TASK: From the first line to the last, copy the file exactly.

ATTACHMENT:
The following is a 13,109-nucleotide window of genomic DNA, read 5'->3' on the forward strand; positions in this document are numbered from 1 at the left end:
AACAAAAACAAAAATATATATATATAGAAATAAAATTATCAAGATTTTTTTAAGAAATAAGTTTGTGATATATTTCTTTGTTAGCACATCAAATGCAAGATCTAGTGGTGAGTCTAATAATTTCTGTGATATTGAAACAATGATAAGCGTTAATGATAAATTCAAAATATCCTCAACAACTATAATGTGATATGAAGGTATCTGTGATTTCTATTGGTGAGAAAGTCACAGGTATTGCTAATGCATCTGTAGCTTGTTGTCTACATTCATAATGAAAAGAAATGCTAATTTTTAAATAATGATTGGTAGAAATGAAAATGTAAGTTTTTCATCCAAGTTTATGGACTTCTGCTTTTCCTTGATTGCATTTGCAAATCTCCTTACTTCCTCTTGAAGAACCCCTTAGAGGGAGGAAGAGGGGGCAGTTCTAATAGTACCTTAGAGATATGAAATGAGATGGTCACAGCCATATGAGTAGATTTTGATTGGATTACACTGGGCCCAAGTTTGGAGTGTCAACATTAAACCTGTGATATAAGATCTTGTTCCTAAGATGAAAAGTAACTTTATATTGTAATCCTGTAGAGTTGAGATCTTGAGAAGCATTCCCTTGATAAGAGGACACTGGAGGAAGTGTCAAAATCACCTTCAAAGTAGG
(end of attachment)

The following is a 13,109-nucleotide window of genomic DNA, read 5'->3' on the forward strand; positions in this document are numbered from 1 at the left end:
AACAAAAACAAAAATATATATATATAGAAATAAAATTATCAAGATTTTTTTAAGAAATAAGTTTGTGATATATTTCTTTGTTAGCACATCAAATGCAAGATCTAGTGGTGAGTCTAATAATTTCTGTGATATTGAAACAATGATAAGCGTTAATGATAAATTCAAAATATCCTCAACAACTATAATGTGATATGAAGGTATCTGTGATTTCTATTGGTGAGAAAGTCACAGGTATTGCTAATGCATCTGTAGCTTGTTGTCTACATTCATAATGAAAAGAAATGCTAATTTTTAAATAATGATTGGTAGAAATGAAAATGTAAGTTTTTCATCCAAGTTTATGGACTTCTGCTTTTCCTTGATTGCATTTGCAAATCTCCTTACTTCCTCTTGAAGAACCCCTTAGAGGGAGGAAGAGGGGGCAGTTCTAATAGTACCTTAGAGATATGAAATGAGATGGTCACAGCCATATGAGTAGATTTTGATTGGATTACACTGGGCCCAAGTTTGGAGTGTCAACATTAAACCTGTGATATAAGATCTTGTTCCTAAGATGAAAAGTAACTTTATATTGTAATCCTGTAGAGTTGAGATCTTGAGAAGCATTCCCTTGATAAGAGGACACTGGAGGAAGTGTCAAAATCACCTTCAAAGTAGG